February 1, 1994
South Africa's ruling National Party, which created apartheid in 1948 and began dismantling it in 1990, will hold its political convention Wednesday and Thursday to announce its parliamentary candidates and present its platform for the country's first multiracial democratic elections. In a keynote address, President Frederik W.
August 28, 1990
South Africa's ruling National Party, battling to hold onto white voters nervous about apartheid reforms, meets in this southeastern coastal city Thursday and Friday for its first provincial congress since President Frederik W. de Klerk's election 11 months ago. Its biggest problem is retaining white support long enough to prove that the reform process can bring the country together and end its international ostracism.
May 6, 1990 |
Former President Pieter W. Botha, dissatisfied with the changing policies of the South African government, has withdrawn from the National Party that he served for more than 50 years, a newspaper reported Saturday. The Afrikaans-language newspaper Rapport said Botha, 73, who resigned as president last August after 11 years in power, was upset with the wide-ranging reforms introduced by his successor, Frederik W. de Klerk.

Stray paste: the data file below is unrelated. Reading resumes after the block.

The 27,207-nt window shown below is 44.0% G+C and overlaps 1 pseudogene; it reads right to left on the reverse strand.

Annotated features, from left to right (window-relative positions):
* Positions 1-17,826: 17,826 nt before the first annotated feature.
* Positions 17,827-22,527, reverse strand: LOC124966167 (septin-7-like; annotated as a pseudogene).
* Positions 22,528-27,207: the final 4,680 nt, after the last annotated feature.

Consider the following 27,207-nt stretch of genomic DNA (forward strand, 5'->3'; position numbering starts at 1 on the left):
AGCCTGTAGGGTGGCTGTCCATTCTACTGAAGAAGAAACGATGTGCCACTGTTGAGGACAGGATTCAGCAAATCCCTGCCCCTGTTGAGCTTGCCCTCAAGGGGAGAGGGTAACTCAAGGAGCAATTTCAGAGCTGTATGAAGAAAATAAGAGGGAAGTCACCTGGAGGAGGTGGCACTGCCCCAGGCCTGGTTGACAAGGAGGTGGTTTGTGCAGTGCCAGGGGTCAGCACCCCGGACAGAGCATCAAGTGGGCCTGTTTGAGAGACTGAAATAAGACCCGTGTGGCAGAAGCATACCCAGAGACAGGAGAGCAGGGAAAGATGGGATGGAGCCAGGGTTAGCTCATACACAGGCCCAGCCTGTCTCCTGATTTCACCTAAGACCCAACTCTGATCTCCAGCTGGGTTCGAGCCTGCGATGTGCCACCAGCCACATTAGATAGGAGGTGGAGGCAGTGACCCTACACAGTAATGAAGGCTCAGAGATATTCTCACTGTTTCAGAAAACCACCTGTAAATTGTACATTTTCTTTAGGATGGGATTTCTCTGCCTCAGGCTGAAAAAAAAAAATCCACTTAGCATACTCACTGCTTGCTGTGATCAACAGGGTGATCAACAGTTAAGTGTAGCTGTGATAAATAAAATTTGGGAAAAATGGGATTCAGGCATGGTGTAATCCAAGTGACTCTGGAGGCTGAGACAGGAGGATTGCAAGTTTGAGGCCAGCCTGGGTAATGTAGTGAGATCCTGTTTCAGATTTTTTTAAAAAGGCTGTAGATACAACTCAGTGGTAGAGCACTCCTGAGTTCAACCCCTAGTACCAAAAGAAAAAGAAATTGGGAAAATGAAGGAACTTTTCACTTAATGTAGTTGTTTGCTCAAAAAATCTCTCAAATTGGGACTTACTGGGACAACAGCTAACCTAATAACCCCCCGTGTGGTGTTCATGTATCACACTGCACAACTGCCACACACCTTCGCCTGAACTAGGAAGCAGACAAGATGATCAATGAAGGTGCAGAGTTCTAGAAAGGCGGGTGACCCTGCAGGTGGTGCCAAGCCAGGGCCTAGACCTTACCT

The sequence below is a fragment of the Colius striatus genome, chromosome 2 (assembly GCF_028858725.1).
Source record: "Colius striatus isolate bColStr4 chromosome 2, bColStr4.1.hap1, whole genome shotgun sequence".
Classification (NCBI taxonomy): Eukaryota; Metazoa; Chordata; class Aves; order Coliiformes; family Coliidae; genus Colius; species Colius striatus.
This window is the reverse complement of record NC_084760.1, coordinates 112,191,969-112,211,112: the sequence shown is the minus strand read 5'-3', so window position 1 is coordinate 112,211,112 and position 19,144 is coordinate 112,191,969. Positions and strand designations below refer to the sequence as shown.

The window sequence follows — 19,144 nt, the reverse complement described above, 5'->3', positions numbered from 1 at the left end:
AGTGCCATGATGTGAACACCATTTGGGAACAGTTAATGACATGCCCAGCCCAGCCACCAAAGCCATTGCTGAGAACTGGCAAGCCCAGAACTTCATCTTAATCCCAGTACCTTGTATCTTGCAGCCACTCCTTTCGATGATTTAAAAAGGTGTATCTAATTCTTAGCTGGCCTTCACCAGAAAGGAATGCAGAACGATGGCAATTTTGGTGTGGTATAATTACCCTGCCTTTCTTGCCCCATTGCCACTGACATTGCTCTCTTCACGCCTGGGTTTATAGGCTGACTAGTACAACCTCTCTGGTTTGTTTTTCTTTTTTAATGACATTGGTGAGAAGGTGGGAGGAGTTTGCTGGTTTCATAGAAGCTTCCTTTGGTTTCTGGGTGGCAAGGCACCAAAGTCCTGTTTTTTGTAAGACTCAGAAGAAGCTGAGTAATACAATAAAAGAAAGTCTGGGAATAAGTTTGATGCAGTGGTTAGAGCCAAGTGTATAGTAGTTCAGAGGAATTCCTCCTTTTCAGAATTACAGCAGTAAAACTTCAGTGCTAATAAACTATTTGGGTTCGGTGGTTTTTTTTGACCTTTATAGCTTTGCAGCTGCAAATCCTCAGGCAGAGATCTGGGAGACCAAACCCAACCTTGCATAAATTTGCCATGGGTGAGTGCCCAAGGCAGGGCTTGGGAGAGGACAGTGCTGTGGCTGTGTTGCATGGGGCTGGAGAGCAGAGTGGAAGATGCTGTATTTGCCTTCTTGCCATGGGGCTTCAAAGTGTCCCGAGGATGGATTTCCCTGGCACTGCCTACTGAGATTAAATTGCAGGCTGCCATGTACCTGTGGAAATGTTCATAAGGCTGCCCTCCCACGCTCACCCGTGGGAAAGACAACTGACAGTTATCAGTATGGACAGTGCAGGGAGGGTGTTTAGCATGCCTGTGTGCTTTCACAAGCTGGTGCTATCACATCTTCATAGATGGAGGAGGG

April 19, 1987 |
After ruling South Africa for nearly 40 years, the National Party is in its toughest election battle yet, not so much to retain its immediate hold on power here as to shape the country's future. To win the whites-only parliamentary election next month is not enough; President Pieter W. Botha's Nationalists want to win big, soundly defeating their critics on both the right and the left.
September 8, 1989 |
The ruling National Party attempted Thursday to put the best face on an election setback, its worst in 41 years of rule, saying the slim parliamentary majority has given the government a clear mandate for modest racial reform and, ultimately, relinquishing some white control of South Africa.
February 3, 1989 |
Ailing President Pieter W. Botha resigned Thursday as leader of South Africa's ruling white National Party, and Education Minister Frederik W. de Klerk, a more conservative politician, was swiftly elected to replace him. Although Botha said he will retain the job of state president, the move appeared to signal the first step toward the end of Botha's 10-year rule, a decision hastened by a mild stroke the 73-year-old leader suffered two weeks ago.